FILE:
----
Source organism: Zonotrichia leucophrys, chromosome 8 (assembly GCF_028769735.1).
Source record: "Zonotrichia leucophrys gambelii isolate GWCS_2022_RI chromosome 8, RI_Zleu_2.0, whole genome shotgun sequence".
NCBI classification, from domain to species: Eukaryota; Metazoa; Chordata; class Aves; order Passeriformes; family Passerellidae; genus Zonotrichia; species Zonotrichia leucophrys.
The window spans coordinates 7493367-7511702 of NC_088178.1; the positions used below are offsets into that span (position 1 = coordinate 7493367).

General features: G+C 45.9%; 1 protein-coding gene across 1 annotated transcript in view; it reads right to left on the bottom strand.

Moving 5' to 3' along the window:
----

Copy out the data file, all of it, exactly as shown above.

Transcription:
Source organism: Zonotrichia leucophrys, chromosome 8 (assembly GCF_028769735.1).
Source record: "Zonotrichia leucophrys gambelii isolate GWCS_2022_RI chromosome 8, RI_Zleu_2.0, whole genome shotgun sequence".
NCBI classification, from domain to species: Eukaryota; Metazoa; Chordata; class Aves; order Passeriformes; family Passerellidae; genus Zonotrichia; species Zonotrichia leucophrys.
The window spans coordinates 7493367-7511702 of NC_088178.1; the positions used below are offsets into that span (position 1 = coordinate 7493367).

General features: G+C 45.9%; 1 protein-coding gene across 1 annotated transcript in view; it reads right to left on the bottom strand.

Moving 5' to 3' along the window: